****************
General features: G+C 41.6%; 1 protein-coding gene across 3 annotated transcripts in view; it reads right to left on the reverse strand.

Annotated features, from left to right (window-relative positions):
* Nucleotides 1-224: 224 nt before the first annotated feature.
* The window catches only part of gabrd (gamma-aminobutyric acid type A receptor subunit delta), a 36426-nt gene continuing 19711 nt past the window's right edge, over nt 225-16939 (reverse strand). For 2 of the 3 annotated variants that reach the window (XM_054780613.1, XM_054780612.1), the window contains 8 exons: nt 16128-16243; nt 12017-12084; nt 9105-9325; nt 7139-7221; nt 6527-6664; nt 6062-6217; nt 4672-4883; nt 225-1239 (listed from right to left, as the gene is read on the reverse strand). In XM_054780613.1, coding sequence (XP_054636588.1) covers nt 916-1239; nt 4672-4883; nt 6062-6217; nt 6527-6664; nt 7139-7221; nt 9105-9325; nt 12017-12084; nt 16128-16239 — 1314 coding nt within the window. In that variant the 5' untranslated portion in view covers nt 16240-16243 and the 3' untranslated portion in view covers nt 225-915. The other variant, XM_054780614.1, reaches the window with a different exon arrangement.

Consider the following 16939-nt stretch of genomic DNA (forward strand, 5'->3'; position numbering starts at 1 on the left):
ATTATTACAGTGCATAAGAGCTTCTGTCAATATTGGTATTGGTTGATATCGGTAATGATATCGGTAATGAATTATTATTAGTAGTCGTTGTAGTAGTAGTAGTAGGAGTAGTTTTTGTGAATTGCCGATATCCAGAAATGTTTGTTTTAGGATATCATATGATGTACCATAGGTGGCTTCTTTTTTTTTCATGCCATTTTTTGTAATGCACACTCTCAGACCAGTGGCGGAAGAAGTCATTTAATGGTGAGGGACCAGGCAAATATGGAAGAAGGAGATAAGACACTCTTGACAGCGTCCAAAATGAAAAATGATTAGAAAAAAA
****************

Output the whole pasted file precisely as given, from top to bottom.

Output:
General features: G+C 41.6%; 1 protein-coding gene across 3 annotated transcripts in view; it reads right to left on the reverse strand.

Annotated features, from left to right (window-relative positions):
* Nucleotides 1-224: 224 nt before the first annotated feature.
* The window catches only part of gabrd (gamma-aminobutyric acid type A receptor subunit delta), a 36426-nt gene continuing 19711 nt past the window's right edge, over nt 225-16939 (reverse strand). For 2 of the 3 annotated variants that reach the window (XM_054780613.1, XM_054780612.1), the window contains 8 exons: nt 16128-16243; nt 12017-12084; nt 9105-9325; nt 7139-7221; nt 6527-6664; nt 6062-6217; nt 4672-4883; nt 225-1239 (listed from right to left, as the gene is read on the reverse strand). In XM_054780613.1, coding sequence (XP_054636588.1) covers nt 916-1239; nt 4672-4883; nt 6062-6217; nt 6527-6664; nt 7139-7221; nt 9105-9325; nt 12017-12084; nt 16128-16239 — 1314 coding nt within the window. In that variant the 5' untranslated portion in view covers nt 16240-16243 and the 3' untranslated portion in view covers nt 225-915. The other variant, XM_054780614.1, reaches the window with a different exon arrangement.

Consider the following 16939-nt stretch of genomic DNA (forward strand, 5'->3'; position numbering starts at 1 on the left):
ATTATTACAGTGCATAAGAGCTTCTGTCAATATTGGTATTGGTTGATATCGGTAATGATATCGGTAATGAATTATTATTAGTAGTCGTTGTAGTAGTAGTAGTAGGAGTAGTTTTTGTGAATTGCCGATATCCAGAAATGTTTGTTTTAGGATATCATATGATGTACCATAGGTGGCTTCTTTTTTTTTCATGCCATTTTTTGTAATGCACACTCTCAGACCAGTGGCGGAAGAAGTCATTTAATGGTGAGGGACCAGGCAAATATGGAAGAAGGAGATAAGACACTCTTGACAGCGTCCAAAATGAAAAATGATTAGAAAAAAA